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(14 Posts)
Silverbells79 Sat 08-Oct-11 20:39:26

I think this is the best place for this rather than AIBU as I particularly want a feminist opinion (and feminists' opinions). A male friend of mine has recently started seeing someone who works as a lapdancer. I haven't met her properly, but when talking to mutual friends about her they said she seemed nervous and thought this was because she thought they would judge her due to her job. They said there was no need for this though as they didn't care as long as he was happy. While of course I want my friend to be happy something doesn't sit right with me. This woman has chosen this job (ie she hasn't been forced into the sex industry for drugs reasons for example). To me therefore it seems she has chosen to perpetuate the objectification of women. It's the same reason I can't get on board with the film 'Pretty Woman'. Have I got the wrong end of the feminist stick and am I being horribly judgemental? Constructive criticism welcome!

Tchootnika Sat 08-Oct-11 21:03:42

Trained dancer who wants to use her skills in a relatively high earning job (compared to e.g. waitressing or working in a call centre)?
Of course lapdancing objectifies women. But so too would e.g. working on a cosmetics counter at Debenhams. Lapdancing's better paid and for some women more convenient hours.
I think you should talk to her about it.

Would you be so concerned about a man whose career was ethically questionable, by the way?

solidgoldbrass Sat 08-Oct-11 21:08:57

Have a read of this. And if you can't display basic courtesy to this woman and regard her as a human being, stop socialising with your friend.

solidgoldbrass Sat 08-Oct-11 21:11:32

This might be useful as well.

Tchootnika Sat 08-Oct-11 21:15:34

Really good SWOP link, SGB. smile

StewieGriffinsMom Sat 08-Oct-11 22:11:06

Message withdrawn at poster's request.

Silverbells79 Sun 09-Oct-11 09:39:49

Don't get me wrong, it's not as if I couldn't or wouldn't treat this woman as respect as a human being. Imagine if I didn't know her job when I met her and then I found completely changed my atttitude towards her. That would be awful. No, it's more the job itself I have a problem with. This is why in my op I said she works as a lapdancer rather than is a lapdancer. I always try (admittedly with various degrees of success) to say anyone's job like this so they are not defined by what their job happens to be. Basically if my dd said she wanted to do most jobs, I would be fine with that, regardless of whether I thought it would be the best, fulfilling etc job for her. Working as a lap dancer though, I wouldn't be happy with. And the same would happen if I had a ds or knew a man who wanted to be a naked butler, for example.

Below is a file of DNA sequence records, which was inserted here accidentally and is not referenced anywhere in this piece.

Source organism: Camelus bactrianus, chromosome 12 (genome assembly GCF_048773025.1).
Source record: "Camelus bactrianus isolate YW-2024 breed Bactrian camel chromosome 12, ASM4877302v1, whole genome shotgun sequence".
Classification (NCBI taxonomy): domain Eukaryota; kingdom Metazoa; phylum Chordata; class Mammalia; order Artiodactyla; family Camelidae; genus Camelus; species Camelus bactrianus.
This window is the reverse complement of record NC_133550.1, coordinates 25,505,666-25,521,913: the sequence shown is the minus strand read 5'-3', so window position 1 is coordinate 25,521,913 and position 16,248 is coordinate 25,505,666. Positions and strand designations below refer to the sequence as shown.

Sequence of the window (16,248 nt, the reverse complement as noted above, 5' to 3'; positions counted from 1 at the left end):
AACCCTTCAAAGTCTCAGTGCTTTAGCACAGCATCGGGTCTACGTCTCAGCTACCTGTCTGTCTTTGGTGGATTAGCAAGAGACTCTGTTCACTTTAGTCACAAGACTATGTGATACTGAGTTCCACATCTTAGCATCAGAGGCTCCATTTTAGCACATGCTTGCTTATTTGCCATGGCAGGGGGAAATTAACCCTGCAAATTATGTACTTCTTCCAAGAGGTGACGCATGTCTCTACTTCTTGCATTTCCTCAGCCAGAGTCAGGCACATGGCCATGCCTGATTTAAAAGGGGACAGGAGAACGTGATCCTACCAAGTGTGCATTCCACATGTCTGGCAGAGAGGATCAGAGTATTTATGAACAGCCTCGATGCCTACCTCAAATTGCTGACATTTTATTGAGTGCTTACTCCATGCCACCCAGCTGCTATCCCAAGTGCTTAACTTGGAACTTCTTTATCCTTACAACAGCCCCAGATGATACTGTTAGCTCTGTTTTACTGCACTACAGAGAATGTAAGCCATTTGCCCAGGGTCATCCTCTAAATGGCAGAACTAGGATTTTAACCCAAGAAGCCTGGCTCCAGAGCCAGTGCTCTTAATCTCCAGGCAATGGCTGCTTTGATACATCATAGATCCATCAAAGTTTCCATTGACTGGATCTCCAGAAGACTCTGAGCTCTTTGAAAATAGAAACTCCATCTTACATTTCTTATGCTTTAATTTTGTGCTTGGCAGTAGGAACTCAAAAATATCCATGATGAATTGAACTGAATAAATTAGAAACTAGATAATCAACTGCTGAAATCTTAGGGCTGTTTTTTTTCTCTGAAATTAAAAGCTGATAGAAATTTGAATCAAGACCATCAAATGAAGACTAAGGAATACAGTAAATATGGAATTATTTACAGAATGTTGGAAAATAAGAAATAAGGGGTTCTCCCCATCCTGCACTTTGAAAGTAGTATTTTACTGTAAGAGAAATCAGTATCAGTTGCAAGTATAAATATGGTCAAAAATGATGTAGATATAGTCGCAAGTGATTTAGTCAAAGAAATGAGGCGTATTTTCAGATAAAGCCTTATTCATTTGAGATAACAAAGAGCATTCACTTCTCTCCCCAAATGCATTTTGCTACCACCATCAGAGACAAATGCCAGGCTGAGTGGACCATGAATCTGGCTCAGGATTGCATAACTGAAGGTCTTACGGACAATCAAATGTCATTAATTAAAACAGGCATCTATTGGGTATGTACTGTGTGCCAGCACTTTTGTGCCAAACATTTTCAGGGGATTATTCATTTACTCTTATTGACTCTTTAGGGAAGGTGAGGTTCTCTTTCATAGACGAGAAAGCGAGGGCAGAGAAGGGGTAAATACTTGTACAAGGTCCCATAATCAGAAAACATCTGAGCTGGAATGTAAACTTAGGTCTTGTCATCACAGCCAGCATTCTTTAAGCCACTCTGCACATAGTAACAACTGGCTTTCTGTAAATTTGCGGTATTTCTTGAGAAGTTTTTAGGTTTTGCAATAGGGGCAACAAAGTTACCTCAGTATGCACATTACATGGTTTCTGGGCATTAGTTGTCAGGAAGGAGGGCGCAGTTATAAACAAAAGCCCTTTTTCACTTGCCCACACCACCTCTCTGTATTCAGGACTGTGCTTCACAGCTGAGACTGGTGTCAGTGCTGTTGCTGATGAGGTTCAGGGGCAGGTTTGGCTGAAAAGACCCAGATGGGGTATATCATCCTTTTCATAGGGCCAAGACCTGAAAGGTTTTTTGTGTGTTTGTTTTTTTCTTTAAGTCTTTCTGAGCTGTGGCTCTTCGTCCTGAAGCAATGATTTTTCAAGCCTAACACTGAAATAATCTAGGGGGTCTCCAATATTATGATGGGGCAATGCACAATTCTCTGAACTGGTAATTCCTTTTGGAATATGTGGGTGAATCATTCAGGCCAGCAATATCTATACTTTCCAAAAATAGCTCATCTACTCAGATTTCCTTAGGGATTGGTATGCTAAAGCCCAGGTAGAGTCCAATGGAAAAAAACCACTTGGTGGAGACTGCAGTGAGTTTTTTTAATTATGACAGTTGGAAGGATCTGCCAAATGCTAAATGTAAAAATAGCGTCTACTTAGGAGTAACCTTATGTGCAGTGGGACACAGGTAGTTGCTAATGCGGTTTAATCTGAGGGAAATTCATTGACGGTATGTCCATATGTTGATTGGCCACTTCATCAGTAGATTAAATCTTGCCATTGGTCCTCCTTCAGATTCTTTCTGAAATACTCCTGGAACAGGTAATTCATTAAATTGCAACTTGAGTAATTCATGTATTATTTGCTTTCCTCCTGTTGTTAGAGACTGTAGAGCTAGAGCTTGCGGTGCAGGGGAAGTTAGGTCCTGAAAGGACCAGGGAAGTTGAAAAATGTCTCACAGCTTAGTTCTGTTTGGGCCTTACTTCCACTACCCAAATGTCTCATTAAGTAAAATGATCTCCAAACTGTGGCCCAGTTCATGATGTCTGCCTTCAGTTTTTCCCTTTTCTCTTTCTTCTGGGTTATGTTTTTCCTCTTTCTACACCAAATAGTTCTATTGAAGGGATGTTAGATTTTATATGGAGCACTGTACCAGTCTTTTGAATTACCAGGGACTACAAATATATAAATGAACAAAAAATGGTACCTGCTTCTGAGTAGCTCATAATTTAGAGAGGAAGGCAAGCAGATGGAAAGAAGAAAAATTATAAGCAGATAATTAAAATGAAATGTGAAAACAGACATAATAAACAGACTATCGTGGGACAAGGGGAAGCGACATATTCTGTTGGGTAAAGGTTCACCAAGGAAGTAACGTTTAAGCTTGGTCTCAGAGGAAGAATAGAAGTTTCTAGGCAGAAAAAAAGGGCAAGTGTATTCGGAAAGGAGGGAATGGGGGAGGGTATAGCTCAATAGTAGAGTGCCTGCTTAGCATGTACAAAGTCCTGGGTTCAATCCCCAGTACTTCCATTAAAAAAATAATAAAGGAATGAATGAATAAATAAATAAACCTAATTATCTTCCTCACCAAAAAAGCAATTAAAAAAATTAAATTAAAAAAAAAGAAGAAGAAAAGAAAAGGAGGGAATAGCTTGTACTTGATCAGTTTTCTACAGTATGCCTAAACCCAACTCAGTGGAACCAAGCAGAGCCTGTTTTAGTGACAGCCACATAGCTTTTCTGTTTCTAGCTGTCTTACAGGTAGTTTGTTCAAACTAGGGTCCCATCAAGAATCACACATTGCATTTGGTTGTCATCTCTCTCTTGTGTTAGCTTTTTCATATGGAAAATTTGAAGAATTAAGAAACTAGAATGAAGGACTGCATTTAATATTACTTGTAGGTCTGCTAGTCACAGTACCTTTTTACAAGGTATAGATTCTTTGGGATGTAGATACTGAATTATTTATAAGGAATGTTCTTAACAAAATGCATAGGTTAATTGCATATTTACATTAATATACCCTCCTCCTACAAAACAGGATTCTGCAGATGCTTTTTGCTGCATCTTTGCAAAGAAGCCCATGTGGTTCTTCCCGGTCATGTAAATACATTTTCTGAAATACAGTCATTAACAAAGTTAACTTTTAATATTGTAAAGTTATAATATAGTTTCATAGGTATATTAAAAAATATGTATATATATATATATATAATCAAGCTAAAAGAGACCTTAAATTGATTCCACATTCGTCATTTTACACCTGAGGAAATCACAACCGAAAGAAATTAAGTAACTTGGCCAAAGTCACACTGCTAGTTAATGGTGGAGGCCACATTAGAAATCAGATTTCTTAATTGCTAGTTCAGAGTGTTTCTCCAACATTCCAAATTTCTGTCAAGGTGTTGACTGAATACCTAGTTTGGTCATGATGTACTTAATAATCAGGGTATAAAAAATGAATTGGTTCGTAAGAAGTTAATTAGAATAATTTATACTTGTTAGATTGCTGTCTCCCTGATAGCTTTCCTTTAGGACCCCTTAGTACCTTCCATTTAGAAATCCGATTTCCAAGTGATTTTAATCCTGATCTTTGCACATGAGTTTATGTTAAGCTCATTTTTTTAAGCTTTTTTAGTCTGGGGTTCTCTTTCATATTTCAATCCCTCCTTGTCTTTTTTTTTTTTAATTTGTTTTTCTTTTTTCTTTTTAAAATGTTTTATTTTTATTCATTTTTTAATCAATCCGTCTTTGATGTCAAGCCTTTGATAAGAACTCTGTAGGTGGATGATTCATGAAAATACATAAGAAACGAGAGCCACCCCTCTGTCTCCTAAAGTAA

AlysWorld Sun 09-Oct-11 10:00:17

My rule of thumb is focus on the clubs, the people running them, the industry etc. but not the individual. For example, if I see a man handing out leaflets he might face comeback from me, the women doing it don't. My argument is not with women who are victims of patriarchy, it is with patriarchy.

I also agree you don't know what she has and hasn't chosen and it is wrong to make assumptions on that. Even if there isn't much of a personal back story, all choices are made in response to the messages we get from the society around us. There is no such thing as a free choice on anything. All 'choices' are partial.

That said, there are shades of grey. When individuals engage politically then I would also engage politically, but that's not what you're talking about.

solidgoldbrass Sun 09-Oct-11 10:07:55

Basically the only circumstances in which this woman needs to hear your opinions on lap dancing and sex work in general would be if she herself starts a discussion on the subject. Some sex workers are activists and advocates for sex workers and very keen on challenging the perception of them as victims, morons, drug addicts or sluts. She may be one of these. Or she may not, in which case there is no need to discuss her job any more than you would expect to discuss the details of anyone else's job at a social occasion.

havinhoops1974 Sun 09-Oct-11 11:18:45

I think it also depends on the type of dancing, some places having very good security i.e the women arent allowed to be touched etc dancing in there underwear tbh is just a stonesthrow away from most modern day performers.

However if its the type of lapdancing that does private dances etc I can see whyn i might be a concern for her bf, not sure its really ur place to confront her though might put her back up.

aliceliddell Sun 09-Oct-11 11:38:49

SGM - yy. Sylvia Walby has written on the limitations of liberalism and individualism in globalised capitalism, commodification of sexuality, economic neoliberalism etc which is (AFAIK) a reasonable analysis of why an individual's 'free choice' to be a lap dancer is both cause and effect of women's oppression.

StewieGriffinsMom Sun 09-Oct-11 11:43:20

Message withdrawn at poster's request.

aliceliddell Sun 09-Oct-11 12:00:12

'The Future of Feminism'
(tried and failed to link that - arse)

aliceliddell Sun 09-Oct-11 12:02:24

Suggestions on why women should be conversant with new technology may go unappreciated at this time smile

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